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  8. Maybe it's just my lack of a sense of humour, but I don't see the hilarity in Frank's article. Is it such a hilarious notion to think that the welfare of individuals is driven as much by how they compare to their peers as by the absolute level of their consumption? I don't think it is, taking that view to the next step higher taxes on the richest are unlikely to have large effects on their welfare while extra government spending on roads would benefit everyone.

    I also don't see why roads and the poor should be left from the debate on taxes. If the public want better roads but don't want to cut government transfers then higher taxes on the rich are a plausible solution.

    1. "Is it such a hilarious notion to think that the welfare of individuals is driven as much by how they compare to their peers as by the absolute level of their consumption?"

      Hillarious no. It is the way barbarians trapped in zero sum societies always think. It is the logic of the crab basket. It is also a violation of the 10th commandment. t is immoral for governments to promote as a justification for anything.

      "I don't think it is, taking that view to the next step higher taxes on the richest are unlikely to have large effects on their welfare while extra government spending on roads would benefit everyone."

      You missed the real joke, the money does not go to roads, it goes to pad the budgets of hospital administrators.

  9. It is good to hear someone say so forthrightly where the money is going. Not that this is a big mystery, its just that entitlement programs in general are the classic "third wheel" indeed - discuss or touch them, and you'll get burned! The fact remains that there ARE things only the Federal government can and should do - defense for example. Indeed, one could argue that one of the great technical leaps of the past 50 years - the internet - only came about through the Federal Government, i.e. DARPA. The government also has driven GPS. When you think about economic drivers, no one could argue the massive role these inventions have played in our economy. However, one must ask frankly, to what extent increasingly large transfer payments from younger workers to older retirees is truly driving economic growth and innovation? It would be great to see the Government divert just a small fraction of its transfer payments to alternative investments in advanced R&D for example. It could easily be argued that these massive transfer payments simply do not contribute to increasing productivity the way Federally funded R&D in science and technology do (is not of of America's advantages the unique nexus between its cutting edge research universities and the Federal Government). I am a Brit living in the States the past couple of years, but as an outsider I have seen very few of your politicians with the exception of Paul Ryan really propose to address these overall issues.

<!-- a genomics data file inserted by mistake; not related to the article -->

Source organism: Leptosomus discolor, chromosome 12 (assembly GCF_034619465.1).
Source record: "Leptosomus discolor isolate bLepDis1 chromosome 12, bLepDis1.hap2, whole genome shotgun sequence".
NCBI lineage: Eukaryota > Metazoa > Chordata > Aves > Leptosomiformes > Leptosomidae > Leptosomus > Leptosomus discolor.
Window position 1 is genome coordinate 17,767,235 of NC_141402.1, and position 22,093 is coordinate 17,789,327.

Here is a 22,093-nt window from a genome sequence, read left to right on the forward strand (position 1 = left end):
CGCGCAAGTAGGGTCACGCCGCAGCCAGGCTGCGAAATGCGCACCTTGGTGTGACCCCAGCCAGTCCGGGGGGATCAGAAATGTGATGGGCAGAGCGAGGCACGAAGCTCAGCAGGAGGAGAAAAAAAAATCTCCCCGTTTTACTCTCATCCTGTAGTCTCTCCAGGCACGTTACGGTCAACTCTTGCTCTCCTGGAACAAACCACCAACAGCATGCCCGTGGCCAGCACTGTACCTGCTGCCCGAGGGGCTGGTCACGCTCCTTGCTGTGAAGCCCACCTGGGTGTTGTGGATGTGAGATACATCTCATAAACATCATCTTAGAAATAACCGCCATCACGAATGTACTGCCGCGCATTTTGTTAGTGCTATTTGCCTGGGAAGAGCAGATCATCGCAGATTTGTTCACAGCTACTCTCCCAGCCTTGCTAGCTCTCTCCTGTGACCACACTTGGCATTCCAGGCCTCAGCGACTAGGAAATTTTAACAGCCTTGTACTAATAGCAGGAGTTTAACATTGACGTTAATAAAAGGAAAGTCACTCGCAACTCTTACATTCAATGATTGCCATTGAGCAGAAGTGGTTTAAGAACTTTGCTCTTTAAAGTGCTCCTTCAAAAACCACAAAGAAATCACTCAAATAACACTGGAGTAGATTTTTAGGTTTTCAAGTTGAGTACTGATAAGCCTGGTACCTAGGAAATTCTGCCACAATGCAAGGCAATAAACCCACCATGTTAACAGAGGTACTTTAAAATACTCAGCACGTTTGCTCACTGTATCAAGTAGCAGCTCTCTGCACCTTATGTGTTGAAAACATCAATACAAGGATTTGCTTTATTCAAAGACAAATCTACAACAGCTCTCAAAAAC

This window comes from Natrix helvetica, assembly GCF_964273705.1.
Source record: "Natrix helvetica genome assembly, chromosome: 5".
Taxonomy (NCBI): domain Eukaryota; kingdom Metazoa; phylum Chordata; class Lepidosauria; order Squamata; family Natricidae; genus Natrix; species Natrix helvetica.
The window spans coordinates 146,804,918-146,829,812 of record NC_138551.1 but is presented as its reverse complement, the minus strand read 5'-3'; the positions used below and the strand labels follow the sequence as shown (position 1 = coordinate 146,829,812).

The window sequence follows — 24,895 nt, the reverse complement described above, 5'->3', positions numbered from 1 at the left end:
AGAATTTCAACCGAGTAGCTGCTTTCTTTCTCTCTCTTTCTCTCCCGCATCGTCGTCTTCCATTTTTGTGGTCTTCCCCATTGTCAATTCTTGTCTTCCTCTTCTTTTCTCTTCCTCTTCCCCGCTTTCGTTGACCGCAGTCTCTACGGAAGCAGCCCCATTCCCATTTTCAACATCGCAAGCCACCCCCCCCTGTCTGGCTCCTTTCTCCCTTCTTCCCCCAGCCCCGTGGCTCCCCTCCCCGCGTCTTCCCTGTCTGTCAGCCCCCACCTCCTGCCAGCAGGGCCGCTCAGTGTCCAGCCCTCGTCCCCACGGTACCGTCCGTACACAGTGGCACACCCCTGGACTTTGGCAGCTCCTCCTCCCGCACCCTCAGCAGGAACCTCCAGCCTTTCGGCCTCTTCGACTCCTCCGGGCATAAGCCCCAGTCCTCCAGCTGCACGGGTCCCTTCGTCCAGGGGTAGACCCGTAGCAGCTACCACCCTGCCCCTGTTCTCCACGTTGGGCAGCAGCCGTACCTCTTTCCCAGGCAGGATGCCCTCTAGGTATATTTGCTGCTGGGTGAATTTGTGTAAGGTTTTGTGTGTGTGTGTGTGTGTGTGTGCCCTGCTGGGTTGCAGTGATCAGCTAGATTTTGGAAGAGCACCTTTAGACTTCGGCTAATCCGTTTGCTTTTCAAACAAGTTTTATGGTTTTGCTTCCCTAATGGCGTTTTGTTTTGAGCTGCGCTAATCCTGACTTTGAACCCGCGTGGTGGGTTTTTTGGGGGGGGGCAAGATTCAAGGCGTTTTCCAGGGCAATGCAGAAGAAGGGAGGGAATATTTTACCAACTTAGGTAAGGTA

1. "It would be great to see the Government divert just a small fraction of its transfer payments to alternative investments in advanced R&D for example."

      Welfare for white people. Besides after frying billions on junk like Solyndra, why should we think that there is anything there except your desperate wish to run an industrial society on rainbows and unicorn kisses.

  10. It seems to me that this graph combines two very different types of "entitlements" into one number.

    The first is Social Security retirement benefits that are proportional to one's past contributions. That's more like forced saving than middle-class welfare.

    Of course, taking that out would still leave a huge amount of middle-class welfare. But my point is that making people write checks to their future selves is different than making rich people write checks to pay for the health care of middle-class people.

    Don't you agree?

    1. no, only if those payments had really been invested.

    2. Your logic only works when people are paid back their savings. Given that the SS funds are estimated to run out, it is just extortion from today's workers to the retired, as Randy comments below.

  11. Social Security is not people writing checks to their future selves. Social security represents today's workers writing checks to the retired. Today's workers have to rely on payments from future workers once they are retired for their benefits.

  12. Re "(Frank's article is hilarious in another way. Higher taxes are fine, he says, because more money won't make you feel better when everyone around you is wealthier too. Too much low-hanging fruit there, just go read it and have a laugh. Or shake your head in amazement. No, he's not joking.)"

    I recall a Campbell-Cochrane article with a "Keeping up with the Joneses" utility function which has that laughable characteristic: Your satisfaction for a given level of consumption is lower, the higher your subsistence (aspiration?) level is, and that in turn varies roughly with the general (neighbours'?) income level.

    Moral: Don't select utility functions for their analytic tractability, if you don't believe in their implications... Otherwise they can come to haunt you decades later. :-)

  13. John Cochrane--

    Okay, if you say you are not in the right-wing circle, then I retract my statement.

    But really, are we going to start to see regular posts from you on ethanol, or perhaps the $2 billion per copy B2 bomber (which, according to federal government stats, each hour of B-2 flight necessitates 119 hours of maintenance. A federal government hangar queen), or the fact that military outlays doubled after 9/11 (in real terms), and never went back to pre-9/11 levels?